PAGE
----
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I have a question about backing up KVM images while they are still running. I have tried this for a Windows 2003 image and it appears to be working. I ...
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  1. #1
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    KVM images and backing up to another server


    I have a question about backing up KVM images while they are still running. I have tried this for a Windows 2003 image and it appears to be working. I am planning on backing up a CentOS image (once a week) while it is still running on one server to the another in case something happens with server that is running it. My question is while the transfer is happening is the VM locked? If it isn't what kind of corruption can happen to a 75GB image?

    Any help would be appreciated.

    Nick

  2. #2
    Linux Newbie nplusplus's Avatar
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    To answer your first question, I would say it depends on how you are doing the backup. In the past, I have backed up KVM images using LVM snapshots. You take a snapshot of the volume the image resides on, mount the snapshot, then backup the image from the snapshot. The image on the snapshot is a point-in-time copy of the running image, and does not require any locking of the source image. If the source image were locked, the guest would not be able to run anymore.

    The downside of this is that the image is said to be "crash consistent," which means any file changes that were in memory and had not yet been written to disk will now be lost. Therefore, this method is highly dependent on the nature of the services being provided by the guest you are backing up. If you are running a high transaction database server, you will likely want to augment this backup method with a native backup of your database to another host, or avoid this kind of image-based backup altogether. If you are running an app or web server with few filesystem changes, this is an ideal method of backup.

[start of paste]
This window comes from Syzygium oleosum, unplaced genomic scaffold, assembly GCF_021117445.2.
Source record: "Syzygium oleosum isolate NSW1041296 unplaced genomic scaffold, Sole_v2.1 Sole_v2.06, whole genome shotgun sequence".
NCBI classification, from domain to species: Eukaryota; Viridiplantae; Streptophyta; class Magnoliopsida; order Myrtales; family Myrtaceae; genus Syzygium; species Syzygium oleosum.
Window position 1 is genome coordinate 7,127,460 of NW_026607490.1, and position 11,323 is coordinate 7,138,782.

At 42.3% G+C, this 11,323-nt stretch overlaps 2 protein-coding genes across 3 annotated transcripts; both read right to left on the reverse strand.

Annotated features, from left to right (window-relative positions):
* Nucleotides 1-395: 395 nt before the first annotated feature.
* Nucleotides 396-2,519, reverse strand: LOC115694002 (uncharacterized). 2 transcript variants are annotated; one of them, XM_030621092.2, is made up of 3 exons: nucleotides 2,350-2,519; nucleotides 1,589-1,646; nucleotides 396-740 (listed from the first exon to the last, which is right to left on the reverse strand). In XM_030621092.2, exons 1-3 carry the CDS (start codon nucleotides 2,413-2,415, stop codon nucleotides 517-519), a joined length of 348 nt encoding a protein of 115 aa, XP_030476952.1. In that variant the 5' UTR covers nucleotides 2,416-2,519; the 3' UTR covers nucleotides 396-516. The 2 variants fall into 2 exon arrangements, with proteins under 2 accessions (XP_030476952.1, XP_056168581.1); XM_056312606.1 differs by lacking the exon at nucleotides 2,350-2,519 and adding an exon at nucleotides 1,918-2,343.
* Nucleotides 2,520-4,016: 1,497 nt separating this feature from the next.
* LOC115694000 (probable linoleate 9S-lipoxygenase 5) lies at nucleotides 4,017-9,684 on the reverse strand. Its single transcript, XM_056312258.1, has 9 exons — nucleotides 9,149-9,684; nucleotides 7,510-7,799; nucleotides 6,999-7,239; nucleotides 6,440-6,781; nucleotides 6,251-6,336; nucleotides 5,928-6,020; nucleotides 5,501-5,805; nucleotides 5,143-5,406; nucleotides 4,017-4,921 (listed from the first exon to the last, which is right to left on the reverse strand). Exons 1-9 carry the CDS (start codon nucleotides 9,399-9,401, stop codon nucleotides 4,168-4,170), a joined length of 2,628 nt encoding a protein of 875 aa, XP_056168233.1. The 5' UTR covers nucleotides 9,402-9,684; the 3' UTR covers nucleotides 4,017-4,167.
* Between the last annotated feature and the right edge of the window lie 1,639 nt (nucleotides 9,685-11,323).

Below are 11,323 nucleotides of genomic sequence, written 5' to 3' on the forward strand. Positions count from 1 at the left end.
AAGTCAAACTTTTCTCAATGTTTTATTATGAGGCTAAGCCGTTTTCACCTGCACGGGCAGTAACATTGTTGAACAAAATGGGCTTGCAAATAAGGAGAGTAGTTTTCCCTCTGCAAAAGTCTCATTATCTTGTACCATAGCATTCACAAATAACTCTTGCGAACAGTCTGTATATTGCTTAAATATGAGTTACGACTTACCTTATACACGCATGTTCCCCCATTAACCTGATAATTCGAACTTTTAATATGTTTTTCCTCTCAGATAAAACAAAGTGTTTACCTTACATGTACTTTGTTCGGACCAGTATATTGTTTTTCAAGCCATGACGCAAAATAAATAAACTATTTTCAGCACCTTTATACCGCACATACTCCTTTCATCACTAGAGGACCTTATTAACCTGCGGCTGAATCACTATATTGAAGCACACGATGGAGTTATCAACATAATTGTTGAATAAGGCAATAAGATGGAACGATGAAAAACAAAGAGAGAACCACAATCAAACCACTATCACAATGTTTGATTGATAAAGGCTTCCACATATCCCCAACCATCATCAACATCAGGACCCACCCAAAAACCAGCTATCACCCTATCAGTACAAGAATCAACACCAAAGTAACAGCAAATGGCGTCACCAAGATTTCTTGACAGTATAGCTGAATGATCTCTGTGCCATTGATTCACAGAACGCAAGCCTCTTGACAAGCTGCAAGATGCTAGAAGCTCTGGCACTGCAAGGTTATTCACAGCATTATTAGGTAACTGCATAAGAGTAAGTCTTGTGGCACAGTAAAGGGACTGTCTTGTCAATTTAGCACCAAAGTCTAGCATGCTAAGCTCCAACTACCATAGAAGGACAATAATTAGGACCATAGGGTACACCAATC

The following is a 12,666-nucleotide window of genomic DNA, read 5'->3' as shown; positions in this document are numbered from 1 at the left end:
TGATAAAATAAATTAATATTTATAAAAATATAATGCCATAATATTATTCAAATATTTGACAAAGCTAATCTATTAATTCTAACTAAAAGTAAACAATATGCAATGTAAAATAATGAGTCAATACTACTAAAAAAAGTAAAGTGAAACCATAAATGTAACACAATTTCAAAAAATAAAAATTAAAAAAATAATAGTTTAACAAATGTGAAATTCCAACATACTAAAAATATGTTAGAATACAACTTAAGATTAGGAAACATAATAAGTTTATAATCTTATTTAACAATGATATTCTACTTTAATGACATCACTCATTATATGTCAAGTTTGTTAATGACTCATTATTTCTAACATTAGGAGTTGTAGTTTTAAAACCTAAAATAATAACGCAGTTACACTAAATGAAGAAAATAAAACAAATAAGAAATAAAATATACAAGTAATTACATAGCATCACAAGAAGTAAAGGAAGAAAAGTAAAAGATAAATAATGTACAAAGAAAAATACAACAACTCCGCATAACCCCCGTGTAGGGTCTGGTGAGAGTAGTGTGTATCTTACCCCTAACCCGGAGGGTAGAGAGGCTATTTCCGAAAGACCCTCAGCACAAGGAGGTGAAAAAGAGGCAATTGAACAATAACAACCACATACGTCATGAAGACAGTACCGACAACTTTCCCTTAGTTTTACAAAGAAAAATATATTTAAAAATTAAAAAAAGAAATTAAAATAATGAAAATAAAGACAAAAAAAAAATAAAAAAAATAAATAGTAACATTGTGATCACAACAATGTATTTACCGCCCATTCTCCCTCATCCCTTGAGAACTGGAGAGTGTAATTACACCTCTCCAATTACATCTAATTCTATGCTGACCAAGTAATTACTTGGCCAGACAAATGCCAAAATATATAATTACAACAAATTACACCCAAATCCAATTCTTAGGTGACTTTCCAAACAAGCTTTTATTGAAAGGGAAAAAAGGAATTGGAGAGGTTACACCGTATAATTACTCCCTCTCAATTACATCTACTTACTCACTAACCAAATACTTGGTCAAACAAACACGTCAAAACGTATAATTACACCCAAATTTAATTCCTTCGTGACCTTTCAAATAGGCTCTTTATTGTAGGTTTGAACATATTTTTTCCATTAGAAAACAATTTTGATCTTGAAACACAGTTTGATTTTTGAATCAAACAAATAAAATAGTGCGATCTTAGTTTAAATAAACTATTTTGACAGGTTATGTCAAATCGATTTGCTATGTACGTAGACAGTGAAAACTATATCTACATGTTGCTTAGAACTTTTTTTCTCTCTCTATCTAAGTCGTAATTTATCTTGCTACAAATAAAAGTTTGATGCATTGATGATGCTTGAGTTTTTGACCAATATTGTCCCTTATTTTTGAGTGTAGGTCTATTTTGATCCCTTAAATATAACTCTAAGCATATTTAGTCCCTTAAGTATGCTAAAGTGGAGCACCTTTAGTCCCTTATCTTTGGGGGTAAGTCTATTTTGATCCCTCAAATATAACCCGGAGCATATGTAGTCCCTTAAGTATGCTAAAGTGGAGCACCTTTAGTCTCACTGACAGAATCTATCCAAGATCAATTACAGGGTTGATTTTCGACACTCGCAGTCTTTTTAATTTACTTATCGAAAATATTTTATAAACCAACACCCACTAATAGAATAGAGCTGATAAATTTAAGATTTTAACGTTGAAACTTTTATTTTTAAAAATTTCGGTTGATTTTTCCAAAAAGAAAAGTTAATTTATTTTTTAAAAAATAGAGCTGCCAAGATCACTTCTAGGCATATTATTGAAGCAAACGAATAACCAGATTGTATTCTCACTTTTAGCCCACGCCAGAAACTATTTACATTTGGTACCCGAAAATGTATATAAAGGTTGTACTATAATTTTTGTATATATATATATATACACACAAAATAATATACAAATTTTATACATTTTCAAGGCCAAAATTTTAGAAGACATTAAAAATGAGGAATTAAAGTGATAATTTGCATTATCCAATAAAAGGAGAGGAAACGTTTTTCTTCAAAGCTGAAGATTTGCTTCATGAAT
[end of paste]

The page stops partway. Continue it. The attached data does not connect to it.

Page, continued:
However, whatever the case, Linux images restored from such backups are going to want to run fsck on boot and will likely report some orphaned inodes, which is likely fine as long as the virtual disk is recoverable. A journaling file system (think ReiserFS or EXT3/4) will definitely help in this case. On the other hand, you might find Windows images restored from such backups might be hooped, like pulling the power cord out of the back of a bare metal Windows machine. Ouch...

    N

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    Thanks for the response. What I was thinking was using SCP to just copy the image. This is going to be a CentOS VM which is running a reporting server for Oracle so only log files will be changing.

    I'm not concerned about having the latest logs on that other server, just to be able to start it in the event that server 1 fails.

  4. #4
    Linux Newbie nplusplus's Avatar
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    In that case, I would say your best bet would be to take a volume snapshot, mount the snapshot, rsync the image that lies on the snapshot to your destination, unmount the snapshot when done, then remove the snapshot. In either case, using rsync (even over ssh) will likely be more efficient than scp, and using a snapshot instead of just scp'ing the live image will likely result in fewer orphaned inodes and corrupt blocks. I am surprised you are doing this with a Windows image and have successfully recovered to it.

    I have a script on my pitiful blog that does just what I describe above, in addition to mounting the guest's filesystem inside the image for a guest file-level backup from the host. In my case, I called the script from the backup software I was using, but it could just as easily be done from a cron job in combination with rsync. It will need modification to not mount the guest's file system.

    Tech @ Thou Art Pop: Backing Up Xen Guests via LVM

    N

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    Hi guys. I have a question about pause KVM. Is any way to freeze a current state of KVM container like snapshot in VMware?

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